If one is fortunate enough to accumulate a certain amount of capital and status, the cultivation of an art collection transforms into something of a foregone conclusion. In the case of Gardy St. Fleur, a Haitian-born, native-to-Flatbush art advisor whose profile has been lately skyrocketing, NBA superstars make up the bulk of his clientele. Kyrie Irving was introduced to the work of Awol Erizku via St. Fleur, and Amare Stoudemire, Ronnie Price and the ultra-famous ballerina Misty Copeland can also count on St. Fleur to hone their personal collections. However, St. Fleur’s work isn’t limited to assisting high-profile clients: he’s extremely passionate about rediscovering and elevating BIPOC artists, as well as purchasing estates associated with Black artists in order to help cement their legacies.
Observer caught up with St. Fleur on Friday to discuss his fascinating ongoing projects, his robust personal art collection and the possibilities created by exploding recent interest in digital art and NFTs.
Observer: Could you tell me about some artists that you’ve been really excited about recently?
St. Fleur: Bethany Collins, Alvaro Barrington, Cindy Ji Hye Kim. There’s an artist that’s graduating, that’s just finishing school right now whose name is Chibuike Uzoma who’s doing these beautiful works. There was no access to his work until he finished school, so there are a lot of things happening for him that are going to be exciting.
What about his work really stood out to you?
His early works that I have are works that have a lot to do with his upbringing in Nigeria, and those works also reference political unrest in Nigeria. I have the whole Muhammadu Buhari minister series; that’s the political group that’s currently in power in Nigeria. As a person that’s from Haiti, and as a person that came from a family that was in politics, we share a very similar history of how political unrest is in these countries. Nigeria’s far away from Haiti, but they’re very similar in terms of how elections are run. The works that I have are these beautiful paintings that look like falling-apart election posters. When I first saw the Buhari minister series, I already knew this body of work; I get it because I came from a family that was involved in political things in Haiti and I know how things process in these countries. There’s always some sort of corruption, there’s always these parties that makes these false promises.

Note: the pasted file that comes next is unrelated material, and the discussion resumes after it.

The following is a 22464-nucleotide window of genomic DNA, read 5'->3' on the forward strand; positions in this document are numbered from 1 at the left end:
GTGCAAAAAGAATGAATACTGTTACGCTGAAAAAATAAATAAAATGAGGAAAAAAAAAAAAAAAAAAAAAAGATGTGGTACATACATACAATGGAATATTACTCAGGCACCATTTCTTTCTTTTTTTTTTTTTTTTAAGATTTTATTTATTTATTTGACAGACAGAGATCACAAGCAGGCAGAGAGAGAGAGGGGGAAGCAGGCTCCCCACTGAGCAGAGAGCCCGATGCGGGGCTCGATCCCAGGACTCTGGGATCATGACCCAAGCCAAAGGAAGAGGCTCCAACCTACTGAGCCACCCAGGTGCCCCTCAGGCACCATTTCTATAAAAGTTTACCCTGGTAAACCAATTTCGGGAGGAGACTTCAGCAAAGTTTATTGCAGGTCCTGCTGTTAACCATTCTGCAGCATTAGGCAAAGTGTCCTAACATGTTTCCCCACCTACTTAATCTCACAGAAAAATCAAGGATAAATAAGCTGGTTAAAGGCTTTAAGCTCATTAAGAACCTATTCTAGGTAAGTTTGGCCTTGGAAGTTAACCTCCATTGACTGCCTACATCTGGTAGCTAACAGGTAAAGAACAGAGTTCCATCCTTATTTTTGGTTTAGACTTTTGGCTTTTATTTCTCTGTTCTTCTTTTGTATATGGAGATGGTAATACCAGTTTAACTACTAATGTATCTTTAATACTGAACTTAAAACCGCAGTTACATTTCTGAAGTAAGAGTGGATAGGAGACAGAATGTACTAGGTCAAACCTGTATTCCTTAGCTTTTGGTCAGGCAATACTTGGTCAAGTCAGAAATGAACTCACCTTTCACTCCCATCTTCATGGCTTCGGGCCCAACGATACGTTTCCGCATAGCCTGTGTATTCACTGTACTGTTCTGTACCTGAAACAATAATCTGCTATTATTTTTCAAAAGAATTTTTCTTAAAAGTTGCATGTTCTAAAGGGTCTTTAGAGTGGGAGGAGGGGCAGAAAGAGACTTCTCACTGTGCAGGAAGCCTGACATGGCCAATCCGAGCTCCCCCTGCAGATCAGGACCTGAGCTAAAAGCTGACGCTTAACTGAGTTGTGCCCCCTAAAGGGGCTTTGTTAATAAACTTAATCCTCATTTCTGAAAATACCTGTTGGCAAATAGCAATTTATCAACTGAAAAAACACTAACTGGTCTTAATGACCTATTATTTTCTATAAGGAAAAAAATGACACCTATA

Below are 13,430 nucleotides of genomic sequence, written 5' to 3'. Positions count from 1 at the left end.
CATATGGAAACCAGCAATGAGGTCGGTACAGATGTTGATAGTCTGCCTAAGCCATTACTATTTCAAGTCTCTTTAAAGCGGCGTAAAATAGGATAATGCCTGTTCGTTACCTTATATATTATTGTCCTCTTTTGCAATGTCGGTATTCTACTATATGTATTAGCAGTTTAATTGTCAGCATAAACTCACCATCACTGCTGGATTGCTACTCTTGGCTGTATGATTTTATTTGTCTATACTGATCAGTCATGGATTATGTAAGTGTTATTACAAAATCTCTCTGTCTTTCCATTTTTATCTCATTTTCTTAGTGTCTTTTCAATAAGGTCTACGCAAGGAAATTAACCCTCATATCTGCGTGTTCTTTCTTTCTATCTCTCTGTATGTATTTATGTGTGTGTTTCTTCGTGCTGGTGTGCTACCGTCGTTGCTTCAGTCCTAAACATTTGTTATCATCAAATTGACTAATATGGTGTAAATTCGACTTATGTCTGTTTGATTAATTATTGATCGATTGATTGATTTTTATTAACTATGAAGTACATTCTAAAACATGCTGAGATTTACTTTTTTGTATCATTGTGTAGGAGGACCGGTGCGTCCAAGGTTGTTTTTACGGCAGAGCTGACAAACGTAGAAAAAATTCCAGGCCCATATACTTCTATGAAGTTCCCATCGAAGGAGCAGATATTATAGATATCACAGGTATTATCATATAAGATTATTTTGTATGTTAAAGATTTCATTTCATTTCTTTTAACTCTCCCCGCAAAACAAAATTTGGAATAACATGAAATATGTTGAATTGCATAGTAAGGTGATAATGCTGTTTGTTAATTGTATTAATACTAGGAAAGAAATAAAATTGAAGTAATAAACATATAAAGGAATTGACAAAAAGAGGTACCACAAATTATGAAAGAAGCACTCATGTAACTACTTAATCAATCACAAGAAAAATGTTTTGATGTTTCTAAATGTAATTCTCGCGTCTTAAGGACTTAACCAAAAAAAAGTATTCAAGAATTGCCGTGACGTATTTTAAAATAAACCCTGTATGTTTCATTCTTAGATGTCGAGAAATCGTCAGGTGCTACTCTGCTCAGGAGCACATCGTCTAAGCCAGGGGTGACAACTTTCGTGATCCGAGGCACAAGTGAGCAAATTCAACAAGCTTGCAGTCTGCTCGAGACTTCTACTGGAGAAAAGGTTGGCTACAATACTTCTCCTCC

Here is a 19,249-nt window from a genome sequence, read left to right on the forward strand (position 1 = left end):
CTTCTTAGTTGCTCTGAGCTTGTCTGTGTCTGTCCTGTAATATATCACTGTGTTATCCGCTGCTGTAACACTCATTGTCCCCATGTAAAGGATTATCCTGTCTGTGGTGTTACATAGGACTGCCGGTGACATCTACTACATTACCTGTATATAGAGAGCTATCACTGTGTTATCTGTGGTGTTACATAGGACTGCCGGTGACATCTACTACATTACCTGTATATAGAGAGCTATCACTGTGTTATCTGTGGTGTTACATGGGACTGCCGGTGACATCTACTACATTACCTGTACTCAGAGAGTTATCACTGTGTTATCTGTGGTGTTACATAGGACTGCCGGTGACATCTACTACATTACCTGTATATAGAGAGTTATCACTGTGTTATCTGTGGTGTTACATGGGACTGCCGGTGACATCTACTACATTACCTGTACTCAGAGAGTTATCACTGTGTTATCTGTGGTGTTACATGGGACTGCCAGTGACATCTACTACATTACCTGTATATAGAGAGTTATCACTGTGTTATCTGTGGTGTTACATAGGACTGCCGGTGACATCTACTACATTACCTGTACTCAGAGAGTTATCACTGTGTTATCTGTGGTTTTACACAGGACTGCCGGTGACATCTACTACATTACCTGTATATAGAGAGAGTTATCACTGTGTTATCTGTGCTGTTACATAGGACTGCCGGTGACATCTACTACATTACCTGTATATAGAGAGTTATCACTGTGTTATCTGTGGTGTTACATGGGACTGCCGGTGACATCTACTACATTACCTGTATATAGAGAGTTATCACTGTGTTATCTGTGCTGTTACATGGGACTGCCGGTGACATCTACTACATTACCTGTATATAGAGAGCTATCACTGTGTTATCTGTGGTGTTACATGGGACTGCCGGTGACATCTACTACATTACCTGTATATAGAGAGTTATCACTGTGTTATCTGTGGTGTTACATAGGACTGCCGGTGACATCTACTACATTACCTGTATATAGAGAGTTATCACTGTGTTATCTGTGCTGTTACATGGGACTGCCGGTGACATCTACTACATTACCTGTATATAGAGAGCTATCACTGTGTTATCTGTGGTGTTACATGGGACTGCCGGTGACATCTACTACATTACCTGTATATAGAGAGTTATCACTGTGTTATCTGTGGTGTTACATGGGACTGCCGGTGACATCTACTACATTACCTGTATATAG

Are there any ongoing projects you’re working on with clients that you could tell me about?
I’m always constantly supporting artists and younger gallerists with great programs, so during Covid I’ve been doing a lot of interesting social justice work and I’ve been inquiring about works from different auction houses. I’m planning to organize a show as well. Covid is interesting, because I have client’s who’ll ask me ‘Gardy, what are artists working on right now?’ It’s interesting how clients are interested in how this whole pandemic affects creating, and in what work that’s being done during the pandemic. A lot of 2020 work has been inquired about.
How are you feeling about the explosion in interest in digital art that’s taken place as recently as over the last few weeks?
I’m interested in new media art; I’m interested in artists that are innovating with these new ideas to do with creating art. I have a young artist that’s exploring NFTs right now, which is fine with me! When I’m looking at a work like that, or I have an artist that’s thinking about this new way of using social media and cryptocurrency while also using paint, with her body of work? Oh my god, why not? It’s thrilling. The NBA’s making money off it, too!
Have any of your NBA clients talked to you about NFTs?
Yes, some started talking to me about it. Ronnie Price was talking about it, because players are always in tune with what’s happening and are really aware.